Playing a program certain to send chamber music aficionados into raptures, the Tokyo String Quartet received a warm welcome at the Corcoran Gallery last night. The evening, which found the ensemble in its usual suave form, began with the inspired exuberance of Haydn's D-Major Quartet, Op. 76, No. 5, moved through the fierce intensity of Brahms' first quartet and ended, with the able assistance of violist Miles Hoffman, on the poignant spirituality of Mozart's G-Minor Viola Quintet.
By coincidence none of the three works has an opening introduction. Bursting with ideas, Haydn skips right into an ingratiating theme that is ingeniously developed, Brahms goes straightaway into dense brooding and Mozart, without warning, opens his heart. The Tokyo proved particularly adept in plunging immediately into the center of these three highly contrasting worlds, finding not only the appropriate technical vocabulary but also, more importantly, the expressive understanding.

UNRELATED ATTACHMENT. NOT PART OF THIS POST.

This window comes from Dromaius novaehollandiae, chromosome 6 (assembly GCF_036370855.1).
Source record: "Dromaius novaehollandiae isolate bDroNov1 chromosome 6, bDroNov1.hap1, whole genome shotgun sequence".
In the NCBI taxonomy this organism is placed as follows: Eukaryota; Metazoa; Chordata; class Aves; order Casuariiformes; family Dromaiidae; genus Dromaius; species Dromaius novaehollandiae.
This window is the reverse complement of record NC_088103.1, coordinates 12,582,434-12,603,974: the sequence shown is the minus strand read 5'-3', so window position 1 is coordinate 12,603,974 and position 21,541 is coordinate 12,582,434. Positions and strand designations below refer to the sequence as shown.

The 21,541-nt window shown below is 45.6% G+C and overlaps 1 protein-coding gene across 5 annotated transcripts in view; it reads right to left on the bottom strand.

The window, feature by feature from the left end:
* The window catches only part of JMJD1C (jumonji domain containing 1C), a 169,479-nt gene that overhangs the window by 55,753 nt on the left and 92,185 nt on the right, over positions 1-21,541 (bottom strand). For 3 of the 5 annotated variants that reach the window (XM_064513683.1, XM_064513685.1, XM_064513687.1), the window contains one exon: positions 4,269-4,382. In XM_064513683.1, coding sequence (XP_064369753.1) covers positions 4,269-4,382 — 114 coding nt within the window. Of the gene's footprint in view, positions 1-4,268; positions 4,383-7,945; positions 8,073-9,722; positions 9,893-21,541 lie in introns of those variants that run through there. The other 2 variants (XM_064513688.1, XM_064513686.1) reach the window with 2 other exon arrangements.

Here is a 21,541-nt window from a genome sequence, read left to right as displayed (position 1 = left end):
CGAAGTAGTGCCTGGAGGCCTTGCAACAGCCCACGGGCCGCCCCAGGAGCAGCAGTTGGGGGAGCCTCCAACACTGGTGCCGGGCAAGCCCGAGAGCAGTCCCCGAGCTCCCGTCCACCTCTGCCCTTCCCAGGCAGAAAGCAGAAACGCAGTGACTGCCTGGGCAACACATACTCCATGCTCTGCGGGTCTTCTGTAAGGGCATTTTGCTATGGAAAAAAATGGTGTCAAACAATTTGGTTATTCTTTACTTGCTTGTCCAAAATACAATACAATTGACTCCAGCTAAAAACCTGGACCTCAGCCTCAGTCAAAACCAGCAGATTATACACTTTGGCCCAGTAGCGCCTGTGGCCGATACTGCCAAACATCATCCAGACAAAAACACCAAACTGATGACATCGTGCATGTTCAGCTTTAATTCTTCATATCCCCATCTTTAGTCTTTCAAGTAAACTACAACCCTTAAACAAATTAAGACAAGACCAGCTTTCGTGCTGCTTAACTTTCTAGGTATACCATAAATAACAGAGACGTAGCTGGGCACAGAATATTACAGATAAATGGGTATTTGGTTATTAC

The group's silken ensemble blend, with which vilist Hoffman superbly merged, turned the Mozart adagio into a luminous hymn, one of the evening's most special moments. Occasionally, in the Haydn and Brahms particularly, the quartet needed to give the music a little more space in which to expand, and first violinist Koichiro Harada had his inconsistencies, mixing golden phrases with some more ordinary ones, but these were minor flaws in a highly pleasurable performance.